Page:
The second part of the rationalizing project concerned the question of population. The Lockean assumptions that nature is almost worthless and that labor is practically the only source of value were questioned by many economists. Hence, unlike early modern philosophers who encouraged increase in population, many economists in the first half of the 20th century regarded over-population as a major economic anxiety. The economic worry became a political one insofar as colonies were believed to be necessary as outlets for excess population. In his widely read book on the economic consequences of peace, Keynes listed over-population as one of the causes of the first world war. Now, the question of over-population became crucial for the economists who were in charge of preparing Germany for the Second World War. They concluded that in the event Germany on account of its reliance on grain imports would not be able to feed itself adequately merely by increasing the productivity of its labor. They took recourse to a formula for an optimum population according to which the feeding capacity of a nation equals its population multiplied by its standard of living. One can meet the feeding capacity by decreasing either the standard of living or by decreasing the population. The first was ruled out because it would undermine the loyalty of the population to the regime, which was necessary for the success of the war. As a result, the logic of the economists pushed them in the direction of a policy of selective annihilation, employing discrimination against minorities as a deliberate instrument of population policy.
Aly and Heim argue that there are reasons to believe that the Four-Year Plan Authority was the driving force behind the first Nazi mass murder—that of the mentally ill. Certainly, the favorite argument for this policy was an economic one—"the need to save on costs, hospital beds, nursing staff, and food in time of war." The program targeted those patients who were judged incurable, but the chief criterion for making this judgment concerned the subject's fitness for work. The number of patients to be killed was determined in advance through a mathematical formula that maintained that 10 of 1000 Germans are mentally ill, that five out of ten require psychiatric treatment, and that one out of five is incurable. The acceptance by the public of this first mass murder vindicated the policy of selective annihilation and paved the way for its more massive implementations. As the authors put it, if Germans made little protest when their own relatives were murdered, it was hardly to be expected that they would protest against the murder of Jews, gypsies, Russians, and "Polacks."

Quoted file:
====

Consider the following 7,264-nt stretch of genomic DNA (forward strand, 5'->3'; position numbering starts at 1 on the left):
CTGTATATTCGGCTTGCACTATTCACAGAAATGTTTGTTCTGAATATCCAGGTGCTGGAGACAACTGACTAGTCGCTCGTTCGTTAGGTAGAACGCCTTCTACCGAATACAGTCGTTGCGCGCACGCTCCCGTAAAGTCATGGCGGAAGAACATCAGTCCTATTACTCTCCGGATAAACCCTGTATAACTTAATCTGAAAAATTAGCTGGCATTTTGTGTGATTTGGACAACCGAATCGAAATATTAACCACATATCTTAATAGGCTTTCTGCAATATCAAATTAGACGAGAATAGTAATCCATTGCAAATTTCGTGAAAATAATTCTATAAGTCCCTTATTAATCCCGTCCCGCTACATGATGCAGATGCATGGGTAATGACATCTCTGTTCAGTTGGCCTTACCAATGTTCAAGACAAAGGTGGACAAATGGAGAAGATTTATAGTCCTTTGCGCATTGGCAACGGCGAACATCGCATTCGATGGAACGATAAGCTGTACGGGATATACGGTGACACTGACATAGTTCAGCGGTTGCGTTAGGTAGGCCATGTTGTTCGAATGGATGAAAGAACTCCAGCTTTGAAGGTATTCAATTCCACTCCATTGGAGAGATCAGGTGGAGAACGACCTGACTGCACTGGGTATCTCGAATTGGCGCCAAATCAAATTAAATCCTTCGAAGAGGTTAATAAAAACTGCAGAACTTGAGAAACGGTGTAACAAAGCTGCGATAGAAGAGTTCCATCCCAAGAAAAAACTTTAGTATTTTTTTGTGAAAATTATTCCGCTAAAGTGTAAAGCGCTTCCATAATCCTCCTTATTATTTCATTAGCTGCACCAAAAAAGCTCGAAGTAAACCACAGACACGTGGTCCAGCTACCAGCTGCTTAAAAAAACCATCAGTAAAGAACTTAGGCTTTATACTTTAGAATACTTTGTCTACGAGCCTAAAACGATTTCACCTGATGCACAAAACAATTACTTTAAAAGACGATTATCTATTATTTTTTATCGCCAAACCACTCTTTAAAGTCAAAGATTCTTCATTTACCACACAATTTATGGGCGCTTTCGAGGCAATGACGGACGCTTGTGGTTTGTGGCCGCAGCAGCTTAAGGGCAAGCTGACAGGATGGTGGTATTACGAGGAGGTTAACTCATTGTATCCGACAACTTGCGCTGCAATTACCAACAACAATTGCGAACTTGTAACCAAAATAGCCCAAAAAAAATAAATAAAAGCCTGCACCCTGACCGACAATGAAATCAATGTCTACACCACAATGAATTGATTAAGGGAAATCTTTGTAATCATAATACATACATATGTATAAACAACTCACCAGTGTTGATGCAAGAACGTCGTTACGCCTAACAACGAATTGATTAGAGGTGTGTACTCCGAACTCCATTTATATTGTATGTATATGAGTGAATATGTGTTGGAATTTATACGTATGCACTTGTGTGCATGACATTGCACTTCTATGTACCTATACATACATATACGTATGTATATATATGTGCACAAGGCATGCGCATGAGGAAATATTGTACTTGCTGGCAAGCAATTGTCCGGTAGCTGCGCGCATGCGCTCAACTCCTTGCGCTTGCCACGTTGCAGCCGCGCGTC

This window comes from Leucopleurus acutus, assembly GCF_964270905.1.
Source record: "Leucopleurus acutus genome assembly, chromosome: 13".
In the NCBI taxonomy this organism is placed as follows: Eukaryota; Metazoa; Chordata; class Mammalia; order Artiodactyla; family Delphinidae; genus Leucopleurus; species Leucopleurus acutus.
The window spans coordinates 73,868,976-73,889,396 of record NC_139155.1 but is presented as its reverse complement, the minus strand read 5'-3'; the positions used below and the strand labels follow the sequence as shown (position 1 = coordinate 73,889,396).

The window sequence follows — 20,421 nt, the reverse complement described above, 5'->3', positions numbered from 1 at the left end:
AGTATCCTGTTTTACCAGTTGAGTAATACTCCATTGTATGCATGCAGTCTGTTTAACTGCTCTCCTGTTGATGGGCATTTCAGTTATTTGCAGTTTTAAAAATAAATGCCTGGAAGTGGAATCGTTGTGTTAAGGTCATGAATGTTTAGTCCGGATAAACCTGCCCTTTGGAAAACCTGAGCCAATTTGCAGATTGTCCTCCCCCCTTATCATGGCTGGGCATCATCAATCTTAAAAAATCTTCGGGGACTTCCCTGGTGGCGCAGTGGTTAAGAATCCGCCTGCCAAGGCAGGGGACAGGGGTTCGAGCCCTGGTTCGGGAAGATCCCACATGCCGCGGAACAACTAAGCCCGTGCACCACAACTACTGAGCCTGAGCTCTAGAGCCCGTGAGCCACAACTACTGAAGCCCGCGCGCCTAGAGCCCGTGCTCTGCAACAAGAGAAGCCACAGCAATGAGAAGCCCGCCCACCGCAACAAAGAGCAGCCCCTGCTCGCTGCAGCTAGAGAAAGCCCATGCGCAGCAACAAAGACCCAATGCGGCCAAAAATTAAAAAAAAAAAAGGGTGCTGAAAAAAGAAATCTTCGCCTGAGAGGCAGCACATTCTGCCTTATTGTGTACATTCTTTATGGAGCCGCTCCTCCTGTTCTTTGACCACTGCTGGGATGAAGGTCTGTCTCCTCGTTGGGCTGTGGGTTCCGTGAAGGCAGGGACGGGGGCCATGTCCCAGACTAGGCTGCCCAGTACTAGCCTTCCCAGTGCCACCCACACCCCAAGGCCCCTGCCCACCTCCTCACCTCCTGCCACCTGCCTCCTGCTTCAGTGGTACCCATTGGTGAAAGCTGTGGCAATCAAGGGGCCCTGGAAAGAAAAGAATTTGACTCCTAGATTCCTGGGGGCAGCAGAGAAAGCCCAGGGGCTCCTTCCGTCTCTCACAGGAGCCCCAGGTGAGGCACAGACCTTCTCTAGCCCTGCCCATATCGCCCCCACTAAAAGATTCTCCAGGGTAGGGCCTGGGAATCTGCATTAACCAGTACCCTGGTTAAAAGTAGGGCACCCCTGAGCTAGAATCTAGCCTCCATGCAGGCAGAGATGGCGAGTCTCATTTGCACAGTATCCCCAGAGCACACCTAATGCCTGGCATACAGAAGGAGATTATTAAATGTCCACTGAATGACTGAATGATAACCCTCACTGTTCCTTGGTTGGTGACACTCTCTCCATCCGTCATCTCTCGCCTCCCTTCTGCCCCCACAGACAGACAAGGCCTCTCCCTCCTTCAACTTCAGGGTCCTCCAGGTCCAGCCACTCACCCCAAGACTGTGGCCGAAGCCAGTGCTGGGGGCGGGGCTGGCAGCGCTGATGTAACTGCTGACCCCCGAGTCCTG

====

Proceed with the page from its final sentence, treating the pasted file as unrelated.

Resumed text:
The story of the murder of Jews is a more complex one due to the contradiction between Hitler's vision for Poland and that of the economists. The action against Jews began with their elimination from the German economy. The hope was that this move would force Jews to migrate; yet despite the Nazi effort to encourage the migration of poor Jews it turned out that generally only well-to-do Jews left. The elimination of Jews from German economy then led to a new problem, the emergence of a large Jewish population deprived of their means of living. In response to this difficulty, the idea of labor camps emerged. Upon acquiring Poland, Hitler conceived of it as a place to be plundered and as a dumping ground for West European Jews. But the German officials in charge of Poland had an entirely different idea. They wanted to modernize it and make it a satellite of the Reich. They believed that the fundamental problem of Poland was rural over-population. How over-populated? They judged over-population not by the capacity of land to provide subsistence but by how much manpower could be productively employed in a given land. As their aim was to create a rational economy they measured this manpower by German or ideal standards of productivity, not Polish ones. This way of reasoning led them to the conclusion that every second person "in Polish agriculture was a dead ballast." Now, part of their solution to this problem was to send Polish farmers to the cities, but it was judged that Jews monopolized much of the business in the cities.